A United Nations commission found both government and rebels guilty of atrocities, but said government forces had bombed villages from planes and helicopters and resorted to violence on a much larger scale, committing crimes “no less serious and appalling”. than genocide.”

In 2005, public outcry led the United Nations Security Council, for the first time, to ask the International Criminal Court to open an investigation, and the court issued arrest warrants.

But no arrests were made until Mr. Kushayb’s.

Some lawyers and human rights activists have welcomed the case, even after all the years of delay and with only one suspect in the dock.

“Since the atrocities began in Darfur, there has been near-total impunity, and in some cases, suspected abusers have even been rewarded,” said Elise Keppler, associate director at Human Rights Watch. “The abuses continue to this day in Darfur, no doubt because there is no accountability.”

But the Kushayb case has highlighted the limitations of the scope of the International Criminal Court. For all its ambitions, the founders gave limited powers to the permanent court, whose mandate is to try the worst crimes against humanity, war crimes, genocide and aggression.

The court relies on the political will and cooperation of a government to allow serious investigations, which require access to police and government files and records, and sometimes to carry out forensic work in prisons and cemeteries. And the court has no police to enforce their arrest warrants.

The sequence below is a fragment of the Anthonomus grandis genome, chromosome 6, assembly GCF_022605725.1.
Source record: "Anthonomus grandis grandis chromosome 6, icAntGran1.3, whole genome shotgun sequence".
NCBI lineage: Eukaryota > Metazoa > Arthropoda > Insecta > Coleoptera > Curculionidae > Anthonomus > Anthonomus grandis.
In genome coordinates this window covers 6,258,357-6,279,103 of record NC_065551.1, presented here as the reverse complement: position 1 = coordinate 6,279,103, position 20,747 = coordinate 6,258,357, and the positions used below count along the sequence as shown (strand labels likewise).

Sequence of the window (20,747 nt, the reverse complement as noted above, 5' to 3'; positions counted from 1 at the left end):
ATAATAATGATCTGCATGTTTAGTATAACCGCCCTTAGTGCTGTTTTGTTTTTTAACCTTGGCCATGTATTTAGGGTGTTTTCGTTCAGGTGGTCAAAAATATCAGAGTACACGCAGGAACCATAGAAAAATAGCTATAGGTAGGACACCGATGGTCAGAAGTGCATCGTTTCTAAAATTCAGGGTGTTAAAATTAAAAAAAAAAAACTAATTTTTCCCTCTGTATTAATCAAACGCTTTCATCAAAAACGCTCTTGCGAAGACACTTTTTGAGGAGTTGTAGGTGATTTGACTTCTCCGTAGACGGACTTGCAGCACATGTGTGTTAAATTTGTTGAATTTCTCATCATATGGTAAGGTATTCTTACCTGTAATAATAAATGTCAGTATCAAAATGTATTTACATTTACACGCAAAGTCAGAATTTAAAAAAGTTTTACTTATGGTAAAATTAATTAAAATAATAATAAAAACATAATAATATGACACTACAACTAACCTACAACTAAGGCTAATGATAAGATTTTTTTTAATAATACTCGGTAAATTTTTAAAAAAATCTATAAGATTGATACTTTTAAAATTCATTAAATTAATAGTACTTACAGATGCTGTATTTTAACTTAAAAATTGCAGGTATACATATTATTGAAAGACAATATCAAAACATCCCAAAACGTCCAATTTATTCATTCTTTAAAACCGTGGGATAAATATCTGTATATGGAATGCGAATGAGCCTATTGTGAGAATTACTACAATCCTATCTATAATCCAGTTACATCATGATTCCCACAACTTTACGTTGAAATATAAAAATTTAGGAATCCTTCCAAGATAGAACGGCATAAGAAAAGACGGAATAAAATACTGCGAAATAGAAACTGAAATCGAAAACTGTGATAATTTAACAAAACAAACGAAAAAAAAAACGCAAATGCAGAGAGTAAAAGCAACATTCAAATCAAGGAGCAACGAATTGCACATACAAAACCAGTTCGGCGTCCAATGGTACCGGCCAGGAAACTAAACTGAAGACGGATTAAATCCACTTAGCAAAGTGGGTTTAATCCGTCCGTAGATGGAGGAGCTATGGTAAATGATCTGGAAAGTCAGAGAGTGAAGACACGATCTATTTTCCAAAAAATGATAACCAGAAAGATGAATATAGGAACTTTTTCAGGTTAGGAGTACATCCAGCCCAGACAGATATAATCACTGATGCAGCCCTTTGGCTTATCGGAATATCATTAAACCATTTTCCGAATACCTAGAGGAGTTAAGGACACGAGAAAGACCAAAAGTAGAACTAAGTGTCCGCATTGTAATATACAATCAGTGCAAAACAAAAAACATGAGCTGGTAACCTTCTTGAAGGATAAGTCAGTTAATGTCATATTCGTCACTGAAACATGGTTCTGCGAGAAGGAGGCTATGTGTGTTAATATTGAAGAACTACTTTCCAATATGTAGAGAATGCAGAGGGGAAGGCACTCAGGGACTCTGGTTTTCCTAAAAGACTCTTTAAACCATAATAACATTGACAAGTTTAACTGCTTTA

Karim Khan, who took over as the court’s chief prosecutor last year, joined his predecessor in berating the Security Council for sending the Sudan case to court 17 years ago without providing political muscle or financial aid to back the necessary work. Investigations in Darfur stopped some eight years ago after a prosecutor said all possible means of access were blocked in Sudan.

Still, lawyers familiar with the Kushayb case appear confident it can lead to a conviction because the defendant is accused of having been present in the area where and when the killings occurred and investigators have had access to hundreds of victims in camps. refugees across the border. in Chad. The indictment against Mr. Kushayb says that “it is alleged that he personally participated in some of the attacks on civilians” in at least four cities.

Experts say, however, that it will be more difficult to connect all the necessary dots to hold Mr. al-Bashir, the former president, and his two top lieutenants accountable for their alleged crimes because such a prosecution, especially one carried out with great distance from atrocities, typically requires documents, warrants, insider testimony, interceptions, and other evidence that can be difficult and time-consuming to obtain.

Even if Mr. al-Bashir and his former lieutenants were to arrive in court unexpectedly, it would take time to bring them to trial because their cases were stalled.

Khan, the prosecutor, told the UN Security Council in January that he was satisfied with the case against Kushayb and Abdel Rahim Muhammad Hussein, a former defense minister.

Isabella Kwai contributed reporting.